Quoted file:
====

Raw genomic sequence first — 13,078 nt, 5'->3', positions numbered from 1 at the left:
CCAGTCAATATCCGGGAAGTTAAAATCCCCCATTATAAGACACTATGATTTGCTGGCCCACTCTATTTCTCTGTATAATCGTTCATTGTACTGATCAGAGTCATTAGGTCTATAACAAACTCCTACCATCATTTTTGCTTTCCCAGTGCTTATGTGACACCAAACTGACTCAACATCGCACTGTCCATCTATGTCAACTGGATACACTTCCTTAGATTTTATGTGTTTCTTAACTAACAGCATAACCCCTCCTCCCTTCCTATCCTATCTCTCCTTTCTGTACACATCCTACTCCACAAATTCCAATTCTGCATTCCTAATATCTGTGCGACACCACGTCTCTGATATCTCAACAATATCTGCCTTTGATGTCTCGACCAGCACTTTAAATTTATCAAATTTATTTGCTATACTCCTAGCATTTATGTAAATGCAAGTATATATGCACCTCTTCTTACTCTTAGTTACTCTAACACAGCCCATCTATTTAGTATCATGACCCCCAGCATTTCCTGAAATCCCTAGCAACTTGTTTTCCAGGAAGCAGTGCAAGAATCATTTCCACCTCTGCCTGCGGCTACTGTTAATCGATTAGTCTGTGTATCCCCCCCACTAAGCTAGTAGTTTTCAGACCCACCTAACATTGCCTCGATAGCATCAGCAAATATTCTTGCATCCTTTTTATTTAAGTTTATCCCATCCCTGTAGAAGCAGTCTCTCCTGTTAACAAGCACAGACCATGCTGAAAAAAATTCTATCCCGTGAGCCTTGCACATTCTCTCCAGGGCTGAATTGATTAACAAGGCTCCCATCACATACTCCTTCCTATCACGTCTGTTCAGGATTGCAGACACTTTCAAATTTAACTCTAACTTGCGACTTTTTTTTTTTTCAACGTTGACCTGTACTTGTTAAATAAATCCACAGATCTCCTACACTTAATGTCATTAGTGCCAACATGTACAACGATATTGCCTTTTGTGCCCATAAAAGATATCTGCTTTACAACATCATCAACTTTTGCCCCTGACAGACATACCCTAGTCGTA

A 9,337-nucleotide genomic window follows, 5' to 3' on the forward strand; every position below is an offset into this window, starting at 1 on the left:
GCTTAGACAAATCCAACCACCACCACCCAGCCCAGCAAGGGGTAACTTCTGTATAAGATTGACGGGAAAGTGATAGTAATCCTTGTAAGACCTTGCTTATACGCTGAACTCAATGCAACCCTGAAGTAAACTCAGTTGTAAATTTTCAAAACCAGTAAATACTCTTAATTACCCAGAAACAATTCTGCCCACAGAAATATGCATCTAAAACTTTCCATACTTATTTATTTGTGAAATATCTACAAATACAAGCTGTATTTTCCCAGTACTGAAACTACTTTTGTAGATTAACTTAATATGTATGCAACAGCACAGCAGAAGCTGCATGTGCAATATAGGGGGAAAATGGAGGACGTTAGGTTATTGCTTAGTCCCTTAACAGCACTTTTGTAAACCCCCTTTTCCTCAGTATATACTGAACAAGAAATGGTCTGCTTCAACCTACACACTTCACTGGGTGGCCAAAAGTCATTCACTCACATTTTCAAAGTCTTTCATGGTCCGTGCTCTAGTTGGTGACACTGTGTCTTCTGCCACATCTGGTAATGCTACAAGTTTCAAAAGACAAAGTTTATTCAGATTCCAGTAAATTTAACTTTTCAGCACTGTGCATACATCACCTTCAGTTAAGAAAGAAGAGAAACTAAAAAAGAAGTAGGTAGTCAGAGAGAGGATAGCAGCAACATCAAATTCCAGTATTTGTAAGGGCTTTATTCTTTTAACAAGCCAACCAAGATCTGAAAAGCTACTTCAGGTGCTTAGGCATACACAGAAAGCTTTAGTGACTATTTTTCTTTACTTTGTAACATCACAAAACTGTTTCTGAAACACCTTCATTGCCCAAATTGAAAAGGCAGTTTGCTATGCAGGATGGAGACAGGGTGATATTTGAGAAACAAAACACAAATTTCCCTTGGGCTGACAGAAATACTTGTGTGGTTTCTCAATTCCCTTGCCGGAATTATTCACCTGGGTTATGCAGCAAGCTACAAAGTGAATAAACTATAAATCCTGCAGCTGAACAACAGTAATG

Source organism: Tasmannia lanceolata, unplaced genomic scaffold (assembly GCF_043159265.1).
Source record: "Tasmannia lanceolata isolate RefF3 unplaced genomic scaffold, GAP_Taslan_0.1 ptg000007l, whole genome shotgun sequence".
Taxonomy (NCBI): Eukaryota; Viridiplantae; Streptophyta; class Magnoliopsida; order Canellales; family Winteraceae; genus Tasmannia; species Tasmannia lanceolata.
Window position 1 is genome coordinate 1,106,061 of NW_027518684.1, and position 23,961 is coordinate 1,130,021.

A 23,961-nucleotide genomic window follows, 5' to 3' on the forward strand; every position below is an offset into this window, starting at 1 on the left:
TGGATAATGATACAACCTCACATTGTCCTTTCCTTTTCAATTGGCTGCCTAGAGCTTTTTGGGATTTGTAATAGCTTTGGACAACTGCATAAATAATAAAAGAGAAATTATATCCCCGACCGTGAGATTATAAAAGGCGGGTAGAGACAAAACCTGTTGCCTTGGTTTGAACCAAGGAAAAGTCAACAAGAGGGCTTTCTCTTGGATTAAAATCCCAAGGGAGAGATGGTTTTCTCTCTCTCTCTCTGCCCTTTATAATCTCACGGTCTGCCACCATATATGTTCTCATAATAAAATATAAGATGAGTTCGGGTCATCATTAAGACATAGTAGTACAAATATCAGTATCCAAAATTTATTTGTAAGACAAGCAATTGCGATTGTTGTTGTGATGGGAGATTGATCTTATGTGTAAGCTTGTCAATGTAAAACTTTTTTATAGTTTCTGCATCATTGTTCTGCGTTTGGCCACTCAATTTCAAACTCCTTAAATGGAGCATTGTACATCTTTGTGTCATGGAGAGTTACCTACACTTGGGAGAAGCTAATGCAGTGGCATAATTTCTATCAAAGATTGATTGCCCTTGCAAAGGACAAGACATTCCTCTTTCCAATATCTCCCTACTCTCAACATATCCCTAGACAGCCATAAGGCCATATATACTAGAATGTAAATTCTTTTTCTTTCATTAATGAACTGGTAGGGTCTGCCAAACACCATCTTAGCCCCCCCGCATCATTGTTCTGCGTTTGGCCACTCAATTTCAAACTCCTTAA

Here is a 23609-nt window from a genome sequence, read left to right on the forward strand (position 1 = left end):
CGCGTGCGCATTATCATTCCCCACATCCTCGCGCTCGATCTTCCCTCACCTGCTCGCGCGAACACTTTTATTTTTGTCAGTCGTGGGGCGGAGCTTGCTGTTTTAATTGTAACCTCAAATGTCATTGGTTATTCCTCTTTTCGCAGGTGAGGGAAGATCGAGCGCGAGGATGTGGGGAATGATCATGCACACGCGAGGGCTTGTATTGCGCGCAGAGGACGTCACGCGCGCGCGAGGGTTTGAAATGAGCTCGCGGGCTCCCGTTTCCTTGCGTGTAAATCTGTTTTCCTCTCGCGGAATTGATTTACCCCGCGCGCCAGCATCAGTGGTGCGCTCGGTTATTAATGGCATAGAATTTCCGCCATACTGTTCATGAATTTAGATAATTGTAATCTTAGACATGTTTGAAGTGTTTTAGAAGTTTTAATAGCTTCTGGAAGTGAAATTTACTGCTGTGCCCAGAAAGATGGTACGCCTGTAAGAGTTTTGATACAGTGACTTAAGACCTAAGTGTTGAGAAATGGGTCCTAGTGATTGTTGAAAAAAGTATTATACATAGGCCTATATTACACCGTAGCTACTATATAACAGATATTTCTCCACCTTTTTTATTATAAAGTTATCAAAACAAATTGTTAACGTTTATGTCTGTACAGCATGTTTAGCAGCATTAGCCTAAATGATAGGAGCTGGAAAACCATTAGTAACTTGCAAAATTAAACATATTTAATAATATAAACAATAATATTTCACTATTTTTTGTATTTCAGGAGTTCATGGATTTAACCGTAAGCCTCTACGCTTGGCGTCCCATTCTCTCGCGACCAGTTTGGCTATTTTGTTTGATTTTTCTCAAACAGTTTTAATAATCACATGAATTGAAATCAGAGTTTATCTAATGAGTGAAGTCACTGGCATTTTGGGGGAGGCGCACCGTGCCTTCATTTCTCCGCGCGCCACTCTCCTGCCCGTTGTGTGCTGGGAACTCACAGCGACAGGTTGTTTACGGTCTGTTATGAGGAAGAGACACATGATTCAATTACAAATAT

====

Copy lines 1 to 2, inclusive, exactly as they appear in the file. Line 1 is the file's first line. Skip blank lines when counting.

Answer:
Raw genomic sequence first — 13,078 nt, 5'->3', positions numbered from 1 at the left:
CCAGTCAATATCCGGGAAGTTAAAATCCCCCATTATAAGACACTATGATTTGCTGGCCCACTCTATTTCTCTGTATAATCGTTCATTGTACTGATCAGAGTCATTAGGTCTATAACAAACTCCTACCATCATTTTTGCTTTCCCAGTGCTTATGTGACACCAAACTGACTCAACATCGCACTGTCCATCTATGTCAACTGGATACACTTCCTTAGATTTTATGTGTTTCTTAACTAACAGCATAACCCCTCCTCCCTTCCTATCCTATCTCTCCTTTCTGTACACATCCTACTCCACAAATTCCAATTCTGCATTCCTAATATCTGTGCGACACCACGTCTCTGATATCTCAACAATATCTGCCTTTGATGTCTCGACCAGCACTTTAAATTTATCAAATTTATTTGCTATACTCCTAGCATTTATGTAAATGCAAGTATATATGCACCTCTTCTTACTCTTAGTTACTCTAACACAGCCCATCTATTTAGTATCATGACCCCCAGCATTTCCTGAAATCCCTAGCAACTTGTTTTCCAGGAAGCAGTGCAAGAATCATTTCCACCTCTGCCTGCGGCTACTGTTAATCGATTAGTCTGTGTATCCCCCCCACTAAGCTAGTAGTTTTCAGACCCACCTAACATTGCCTCGATAGCATCAGCAAATATTCTTGCATCCTTTTTATTTAAGTTTATCCCATCCCTGTAGAAGCAGTCTCTCCTGTTAACAAGCACAGACCATGCTGAAAAAAATTCTATCCCGTGAGCCTTGCACATTCTCTCCAGGGCTGAATTGATTAACAAGGCTCCCATCACATACTCCTTCCTATCACGTCTGTTCAGGATTGCAGACACTTTCAAATTTAACTCTAACTTGCGACTTTTTTTTTTTTCAACGTTGACCTGTACTTGTTAAATAAATCCACAGATCTCCTACACTTAATGTCATTAGTGCCAACATGTACAACGATATTGCCTTTTGTGCCCATAAAAGATATCTGCTTTACAACATCATCAACTTTTGCCCCTGACAGACATACCCTAGTCGTA